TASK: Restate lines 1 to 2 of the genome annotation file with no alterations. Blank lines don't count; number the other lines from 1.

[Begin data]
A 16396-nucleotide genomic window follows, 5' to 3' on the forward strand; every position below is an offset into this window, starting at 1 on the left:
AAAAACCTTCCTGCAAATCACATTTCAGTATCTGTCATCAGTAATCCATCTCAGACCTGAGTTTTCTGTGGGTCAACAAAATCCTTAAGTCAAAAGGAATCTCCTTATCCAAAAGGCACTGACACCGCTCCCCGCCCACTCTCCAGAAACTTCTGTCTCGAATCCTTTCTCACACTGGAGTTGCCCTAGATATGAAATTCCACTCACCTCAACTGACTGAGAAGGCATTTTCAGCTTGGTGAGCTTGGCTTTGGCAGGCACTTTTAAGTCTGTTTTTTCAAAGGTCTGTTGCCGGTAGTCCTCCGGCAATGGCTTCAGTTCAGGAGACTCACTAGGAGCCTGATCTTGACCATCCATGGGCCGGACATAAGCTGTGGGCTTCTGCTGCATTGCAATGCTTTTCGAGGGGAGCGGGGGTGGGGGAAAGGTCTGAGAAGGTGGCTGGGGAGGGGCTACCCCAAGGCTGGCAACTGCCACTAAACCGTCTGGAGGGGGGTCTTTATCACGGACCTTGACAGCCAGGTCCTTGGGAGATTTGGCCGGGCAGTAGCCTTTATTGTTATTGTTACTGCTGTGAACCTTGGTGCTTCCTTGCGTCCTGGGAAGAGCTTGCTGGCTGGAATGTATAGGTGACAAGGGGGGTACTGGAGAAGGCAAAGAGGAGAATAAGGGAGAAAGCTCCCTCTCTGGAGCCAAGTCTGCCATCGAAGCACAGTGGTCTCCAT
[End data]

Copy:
A 16396-nucleotide genomic window follows, 5' to 3' on the forward strand; every position below is an offset into this window, starting at 1 on the left:
AAAAACCTTCCTGCAAATCACATTTCAGTATCTGTCATCAGTAATCCATCTCAGACCTGAGTTTTCTGTGGGTCAACAAAATCCTTAAGTCAAAAGGAATCTCCTTATCCAAAAGGCACTGACACCGCTCCCCGCCCACTCTCCAGAAACTTCTGTCTCGAATCCTTTCTCACACTGGAGTTGCCCTAGATATGAAATTCCACTCACCTCAACTGACTGAGAAGGCATTTTCAGCTTGGTGAGCTTGGCTTTGGCAGGCACTTTTAAGTCTGTTTTTTCAAAGGTCTGTTGCCGGTAGTCCTCCGGCAATGGCTTCAGTTCAGGAGACTCACTAGGAGCCTGATCTTGACCATCCATGGGCCGGACATAAGCTGTGGGCTTCTGCTGCATTGCAATGCTTTTCGAGGGGAGCGGGGGTGGGGGAAAGGTCTGAGAAGGTGGCTGGGGAGGGGCTACCCCAAGGCTGGCAACTGCCACTAAACCGTCTGGAGGGGGGTCTTTATCACGGACCTTGACAGCCAGGTCCTTGGGAGATTTGGCCGGGCAGTAGCCTTTATTGTTATTGTTACTGCTGTGAACCTTGGTGCTTCCTTGCGTCCTGGGAAGAGCTTGCTGGCTGGAATGTATAGGTGACAAGGGGGGTACTGGAGAAGGCAAAGAGGAGAATAAGGGAGAAAGCTCCCTCTCTGGAGCCAAGTCTGCCATCGAAGCACAGTGGTCTCCAT